“The jurisdiction of the court was not “If she was not an alien immigrant within affected by the fact that the collector had the intent and meaning of the act of Con- passed on the question of allowing the pergress entitled 'An Act in Amendment of the son to land, or by the fact that the treaty Various Acts Relative to Immigration and provides for diplomatic action in case of a the Importation of Aliens under Contract hardship." or Agreement to Perform Labor,' approved By the 5th Amendment to the ConstituMarch 3, 1891 (26 Stat. at L. 1084, chap. tion no person can “be deprived of life, lib551), the commissioner had no power to erty, or property without due process of detain or deport her, and the final order of law.” It may be true, as decided in Den the circuit court must be reversed.”
ex dem. Murray v. Hoboken Land & Improv. It is true, the facts were admitted. So Co. 18 How. 272, 15 L. ed. 372, an action placing that case alongside of this, the result involving the validity of a distress warrant is that if the United States admits that the issued by the Solicitor of the Treasury, that petitioner is not an alien, he is entitled to the requirement of a judicial trial does his discharge. If he proves the fact, he is not extend to every case, but, as stated by not entitled, but must be deported. It was
It was Mr. Justice Curtis in that case (p. 284, L. not suggested in that case that the immigra- ed. p. 377): "To avoid misconstruction tion officer had been guilty of any abuse of upon -so grave a subject, we think it proper discretion or powers, the only complaint be- to state that we do not consider Congress ing that he had ordered the deportation of can either withdraw from judicial cognize the petitioner, who was not an alien. That ance any matter which, from its nature, is same fact is alleged here, but, is now ad- the subject of a suit at the common law, or judged insufficient to prevent the deporta in equity or admiralty; nor, on the other tion. In Gee Fook Sing v. United States, hand, can it bring under the judicial power 1 C. C. A. 211, 212, 7 U. S. App. 27, 30, 49 a matter which, from its nature, is not a Fed. 146, 148, the court of appeals of the subject for judicial determination.” And ninth circuit held:
in Hager v. Reclamation Dist. No. 108, 111 “That any person alleging himself to be U. S. 701, 708, 28 L, ed. 569, 572, 4 Sup. a citizen of the United States, and desiring Ct. Rep. 663, 667, it was held that "unto return to his country from a foreign land, doubtedly where life and liberty are inand that he is prevented from doing so volved, due process requires that there be without due process of law, and who, on a regular course of judicial proceedings,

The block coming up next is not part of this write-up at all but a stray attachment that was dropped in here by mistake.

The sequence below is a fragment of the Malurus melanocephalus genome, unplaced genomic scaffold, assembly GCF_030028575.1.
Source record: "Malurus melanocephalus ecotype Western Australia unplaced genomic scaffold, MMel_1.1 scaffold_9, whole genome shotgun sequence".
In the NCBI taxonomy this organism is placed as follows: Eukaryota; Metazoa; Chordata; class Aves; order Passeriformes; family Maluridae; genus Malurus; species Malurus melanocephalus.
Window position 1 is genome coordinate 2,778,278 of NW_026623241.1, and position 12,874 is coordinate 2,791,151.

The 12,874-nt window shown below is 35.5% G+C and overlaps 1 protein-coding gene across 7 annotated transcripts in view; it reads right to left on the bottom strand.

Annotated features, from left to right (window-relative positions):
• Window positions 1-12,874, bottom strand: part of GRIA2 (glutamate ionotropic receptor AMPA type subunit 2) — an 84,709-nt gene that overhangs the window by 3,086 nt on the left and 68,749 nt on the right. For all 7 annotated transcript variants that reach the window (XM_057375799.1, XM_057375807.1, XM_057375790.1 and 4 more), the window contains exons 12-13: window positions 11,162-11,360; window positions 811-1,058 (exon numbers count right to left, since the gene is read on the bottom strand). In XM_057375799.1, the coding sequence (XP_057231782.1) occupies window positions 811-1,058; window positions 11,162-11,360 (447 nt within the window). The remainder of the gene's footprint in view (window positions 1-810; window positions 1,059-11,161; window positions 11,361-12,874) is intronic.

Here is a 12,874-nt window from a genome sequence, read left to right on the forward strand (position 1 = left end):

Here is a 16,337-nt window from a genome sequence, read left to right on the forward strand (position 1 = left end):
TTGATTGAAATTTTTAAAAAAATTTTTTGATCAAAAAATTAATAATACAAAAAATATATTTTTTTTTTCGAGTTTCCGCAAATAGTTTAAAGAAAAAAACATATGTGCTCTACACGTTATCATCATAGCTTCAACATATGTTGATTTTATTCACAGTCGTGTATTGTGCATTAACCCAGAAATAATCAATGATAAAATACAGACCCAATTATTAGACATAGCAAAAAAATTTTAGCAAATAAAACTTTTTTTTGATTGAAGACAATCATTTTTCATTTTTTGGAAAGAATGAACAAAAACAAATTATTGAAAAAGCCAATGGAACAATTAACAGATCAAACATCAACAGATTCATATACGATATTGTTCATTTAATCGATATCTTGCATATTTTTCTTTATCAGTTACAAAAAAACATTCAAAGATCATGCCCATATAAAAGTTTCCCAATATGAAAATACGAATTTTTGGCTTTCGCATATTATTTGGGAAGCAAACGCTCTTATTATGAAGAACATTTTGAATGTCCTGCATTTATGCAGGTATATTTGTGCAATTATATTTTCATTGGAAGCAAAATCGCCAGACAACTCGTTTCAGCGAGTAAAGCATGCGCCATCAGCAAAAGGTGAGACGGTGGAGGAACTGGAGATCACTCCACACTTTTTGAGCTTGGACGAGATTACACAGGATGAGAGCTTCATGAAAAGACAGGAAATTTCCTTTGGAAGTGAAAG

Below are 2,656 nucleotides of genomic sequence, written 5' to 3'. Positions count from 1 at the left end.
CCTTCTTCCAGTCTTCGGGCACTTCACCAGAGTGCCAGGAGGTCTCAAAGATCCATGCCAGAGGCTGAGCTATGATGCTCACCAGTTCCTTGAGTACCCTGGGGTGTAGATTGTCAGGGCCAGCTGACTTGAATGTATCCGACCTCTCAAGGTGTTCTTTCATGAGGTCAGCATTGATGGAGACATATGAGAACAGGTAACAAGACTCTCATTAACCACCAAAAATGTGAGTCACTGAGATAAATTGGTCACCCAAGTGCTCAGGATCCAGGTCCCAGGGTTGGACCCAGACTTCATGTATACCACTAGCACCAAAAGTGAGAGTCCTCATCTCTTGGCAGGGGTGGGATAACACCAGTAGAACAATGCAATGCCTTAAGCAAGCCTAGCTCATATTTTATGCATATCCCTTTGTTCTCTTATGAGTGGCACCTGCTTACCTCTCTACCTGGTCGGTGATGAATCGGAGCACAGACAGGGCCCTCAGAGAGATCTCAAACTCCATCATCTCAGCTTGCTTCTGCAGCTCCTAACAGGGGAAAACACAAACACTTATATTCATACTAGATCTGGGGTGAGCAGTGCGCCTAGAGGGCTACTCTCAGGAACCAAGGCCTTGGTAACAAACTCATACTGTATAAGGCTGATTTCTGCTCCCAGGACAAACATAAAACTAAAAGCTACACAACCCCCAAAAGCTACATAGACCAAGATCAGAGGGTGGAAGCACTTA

which imply that the party to be affected Chinese descent, and limit that jurisdiction shall have notice and an opportunity to be to Chinese aliens. In United States v. heard.” By article 3, § 2 of the Constitu- Wong Kim Ark, 169 U. S. 649, 42 L. ed. tion, "the trial of all crimes, except in cases 890, 18 Sup. Ct. Rep. 456, it is stated (p. of impeachment, shall be by jury;" and by 653, L. ed. p. 892, Sup. Ct. Rep. p. 458): the 5th Amendment, “no person shall be “It is conceded that, if he is a citizen of held to answer for a capital or otherwise the United States, the acts of Congress infamous crime unless on a presentment or known as the Chinese exclusion acts, proindictment of a grand jury.”
hibiting persons of the Chinese race, and Summing this up, banishment is a pun- especially Chinese laborers, from coming inishment, and of the severest sort. There to the United States, do not and cannot apcan be no punishment .except for crime. ply to him." This petitioner has been guilty of no crime, By the act of August 18, 1894 (28 Stat. and so judicially determined. Yet, in defi- at L. 390, chap. 301, U. S. Comp. Stat. 1901, ance of this adjudication of innocence, with p. 1303), it is provided that "in every case only an examination before a ministerial where an alien is excluded from admission officer, he is compelled to suffer punish- into the United States under any law or ment as a criminal, and is denied the pro- treaty now existing or hereafter made, the tection of either a grand or petit jury. decision of the appropriate immigration or
But, it is said, that he did not prove his customs officers, if adverse to the admisinnocence before the ministerial officer. Can sion of such alien, shall be final, unless reone who judicially establishes his innocence versed on appeal to the Secretary of the of any offense be punished for crime by the Treasury.” The same limitation of finality action of a ministerial officer? Can he be to the case of aliens is repeated in the act punished because he has failed to show to of March 3, 1903 (32 Stat. at L. 1213, chap. the satisfaction of that officer that he is 1012).1 So it appears that this court dis
is 10 innocent of an offense? The Constitution charged from the custody of the immigradeclares that “the privilege of the writ of tion officers a person of Chinese descent on habeas corpus shall not be suspended, un- the ground that he was a citizen of the less when, in cases of invasion or rebellion, United States, doing this upon the concesthe public safety may require it.” There sion of the government that, if he was a is no rebellion or invasion. Can a citizen citizen, the exclusion acts had no applicabe deprived of the benefit of that so much tion to him; that Congress in terms makes vaunted writ of protection by the action of the decision of the immigration officer final a ministerial officer ?